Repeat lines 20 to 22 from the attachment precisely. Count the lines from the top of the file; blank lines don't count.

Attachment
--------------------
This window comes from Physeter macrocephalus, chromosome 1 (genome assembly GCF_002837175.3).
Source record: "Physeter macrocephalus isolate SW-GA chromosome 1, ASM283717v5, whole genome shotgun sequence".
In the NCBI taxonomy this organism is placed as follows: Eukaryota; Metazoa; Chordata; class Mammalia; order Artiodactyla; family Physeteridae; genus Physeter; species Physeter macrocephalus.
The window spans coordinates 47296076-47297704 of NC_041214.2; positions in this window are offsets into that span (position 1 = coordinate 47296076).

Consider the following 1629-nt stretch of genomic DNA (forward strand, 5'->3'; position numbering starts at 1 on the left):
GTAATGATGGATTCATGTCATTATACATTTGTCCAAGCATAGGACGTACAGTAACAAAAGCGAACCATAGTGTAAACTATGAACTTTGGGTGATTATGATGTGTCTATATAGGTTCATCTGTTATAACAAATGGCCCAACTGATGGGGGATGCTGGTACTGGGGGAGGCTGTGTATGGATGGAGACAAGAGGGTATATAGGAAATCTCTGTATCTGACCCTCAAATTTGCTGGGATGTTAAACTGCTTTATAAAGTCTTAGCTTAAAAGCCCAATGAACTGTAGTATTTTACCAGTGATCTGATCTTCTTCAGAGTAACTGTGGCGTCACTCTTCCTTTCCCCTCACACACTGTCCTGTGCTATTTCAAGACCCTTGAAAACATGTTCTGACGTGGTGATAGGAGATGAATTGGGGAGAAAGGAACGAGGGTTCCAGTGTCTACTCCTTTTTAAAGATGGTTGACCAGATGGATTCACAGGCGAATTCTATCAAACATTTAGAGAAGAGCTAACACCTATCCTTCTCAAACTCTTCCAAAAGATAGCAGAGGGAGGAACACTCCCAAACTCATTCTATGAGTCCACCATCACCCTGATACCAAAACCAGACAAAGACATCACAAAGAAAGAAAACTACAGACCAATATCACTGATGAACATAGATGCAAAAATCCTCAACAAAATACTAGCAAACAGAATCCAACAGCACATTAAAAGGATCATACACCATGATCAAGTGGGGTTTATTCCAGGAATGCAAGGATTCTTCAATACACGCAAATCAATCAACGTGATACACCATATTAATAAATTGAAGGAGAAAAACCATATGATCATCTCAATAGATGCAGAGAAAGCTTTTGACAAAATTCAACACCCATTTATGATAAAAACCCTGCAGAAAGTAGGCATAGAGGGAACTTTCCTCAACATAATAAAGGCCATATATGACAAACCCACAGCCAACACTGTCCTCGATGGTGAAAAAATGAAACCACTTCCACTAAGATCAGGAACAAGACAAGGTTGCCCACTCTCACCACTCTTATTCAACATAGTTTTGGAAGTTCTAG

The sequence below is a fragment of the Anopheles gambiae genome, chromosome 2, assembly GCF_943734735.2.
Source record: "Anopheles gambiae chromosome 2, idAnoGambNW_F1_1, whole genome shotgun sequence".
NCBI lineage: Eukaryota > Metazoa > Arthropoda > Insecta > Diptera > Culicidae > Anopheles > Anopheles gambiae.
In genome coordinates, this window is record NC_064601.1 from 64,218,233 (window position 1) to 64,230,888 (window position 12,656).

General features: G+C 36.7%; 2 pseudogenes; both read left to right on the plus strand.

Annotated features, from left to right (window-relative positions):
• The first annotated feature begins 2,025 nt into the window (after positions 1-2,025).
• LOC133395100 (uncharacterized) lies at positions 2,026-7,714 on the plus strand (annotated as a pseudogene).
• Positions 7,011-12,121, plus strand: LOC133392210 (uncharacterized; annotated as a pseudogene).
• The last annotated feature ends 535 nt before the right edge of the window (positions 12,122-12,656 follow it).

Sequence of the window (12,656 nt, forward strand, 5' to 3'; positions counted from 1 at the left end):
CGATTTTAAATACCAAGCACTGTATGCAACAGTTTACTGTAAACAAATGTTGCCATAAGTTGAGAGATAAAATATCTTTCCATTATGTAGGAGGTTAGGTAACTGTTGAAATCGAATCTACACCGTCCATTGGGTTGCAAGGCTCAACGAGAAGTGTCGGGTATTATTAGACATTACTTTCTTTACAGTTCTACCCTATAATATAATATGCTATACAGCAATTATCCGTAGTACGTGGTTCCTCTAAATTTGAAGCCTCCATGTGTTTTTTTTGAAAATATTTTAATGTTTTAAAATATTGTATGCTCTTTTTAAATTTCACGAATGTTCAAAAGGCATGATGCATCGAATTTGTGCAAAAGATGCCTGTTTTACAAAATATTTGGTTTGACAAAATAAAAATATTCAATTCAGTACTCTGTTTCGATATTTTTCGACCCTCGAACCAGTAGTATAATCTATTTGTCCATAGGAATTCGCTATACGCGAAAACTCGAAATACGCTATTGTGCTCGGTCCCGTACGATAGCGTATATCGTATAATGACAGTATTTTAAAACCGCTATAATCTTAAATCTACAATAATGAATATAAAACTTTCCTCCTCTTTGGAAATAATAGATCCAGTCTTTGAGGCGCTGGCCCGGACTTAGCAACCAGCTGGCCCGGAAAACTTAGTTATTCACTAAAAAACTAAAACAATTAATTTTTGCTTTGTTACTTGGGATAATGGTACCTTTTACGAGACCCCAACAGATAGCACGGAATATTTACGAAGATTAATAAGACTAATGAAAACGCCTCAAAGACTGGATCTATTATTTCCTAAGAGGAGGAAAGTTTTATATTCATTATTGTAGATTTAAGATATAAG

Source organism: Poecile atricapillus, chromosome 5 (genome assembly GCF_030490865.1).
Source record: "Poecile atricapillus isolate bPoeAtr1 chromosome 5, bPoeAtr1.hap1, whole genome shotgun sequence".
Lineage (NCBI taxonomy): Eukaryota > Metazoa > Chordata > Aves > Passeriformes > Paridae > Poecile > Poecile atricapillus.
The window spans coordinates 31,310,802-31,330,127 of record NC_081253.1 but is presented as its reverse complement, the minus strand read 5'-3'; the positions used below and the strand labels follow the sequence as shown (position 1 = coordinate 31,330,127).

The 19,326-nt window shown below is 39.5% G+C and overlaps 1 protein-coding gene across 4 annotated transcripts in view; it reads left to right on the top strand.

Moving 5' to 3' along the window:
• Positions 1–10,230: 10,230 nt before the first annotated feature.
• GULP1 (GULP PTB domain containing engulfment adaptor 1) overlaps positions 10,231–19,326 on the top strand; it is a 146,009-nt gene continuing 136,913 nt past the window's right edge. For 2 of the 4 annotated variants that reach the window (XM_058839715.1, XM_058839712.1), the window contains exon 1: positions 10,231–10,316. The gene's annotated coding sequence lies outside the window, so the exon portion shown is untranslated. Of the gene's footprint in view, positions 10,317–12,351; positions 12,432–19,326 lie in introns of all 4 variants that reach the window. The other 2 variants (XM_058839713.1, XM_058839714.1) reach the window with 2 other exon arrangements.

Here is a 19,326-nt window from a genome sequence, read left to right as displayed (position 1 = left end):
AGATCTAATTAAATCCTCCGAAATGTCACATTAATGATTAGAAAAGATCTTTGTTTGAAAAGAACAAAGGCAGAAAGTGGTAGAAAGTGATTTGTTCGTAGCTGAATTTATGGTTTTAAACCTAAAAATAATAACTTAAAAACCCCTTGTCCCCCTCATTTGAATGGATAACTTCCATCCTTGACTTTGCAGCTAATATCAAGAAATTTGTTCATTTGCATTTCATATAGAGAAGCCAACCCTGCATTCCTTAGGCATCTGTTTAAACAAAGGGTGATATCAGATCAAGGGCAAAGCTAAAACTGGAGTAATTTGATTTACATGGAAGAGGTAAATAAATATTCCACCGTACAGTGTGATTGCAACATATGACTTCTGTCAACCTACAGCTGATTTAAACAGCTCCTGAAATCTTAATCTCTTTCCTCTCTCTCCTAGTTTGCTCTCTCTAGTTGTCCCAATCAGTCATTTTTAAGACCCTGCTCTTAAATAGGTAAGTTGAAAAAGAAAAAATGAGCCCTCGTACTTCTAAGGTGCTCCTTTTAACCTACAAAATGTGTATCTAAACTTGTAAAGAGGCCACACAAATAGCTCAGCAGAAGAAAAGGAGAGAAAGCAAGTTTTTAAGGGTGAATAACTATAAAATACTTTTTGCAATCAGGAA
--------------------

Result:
Source record: "Poecile atricapillus isolate bPoeAtr1 chromosome 5, bPoeAtr1.hap1, whole genome shotgun sequence".
Lineage (NCBI taxonomy): Eukaryota > Metazoa > Chordata > Aves > Passeriformes > Paridae > Poecile > Poecile atricapillus.
The window spans coordinates 31,310,802-31,330,127 of record NC_081253.1 but is presented as its reverse complement, the minus strand read 5'-3'; the positions used below and the strand labels follow the sequence as shown (position 1 = coordinate 31,330,127).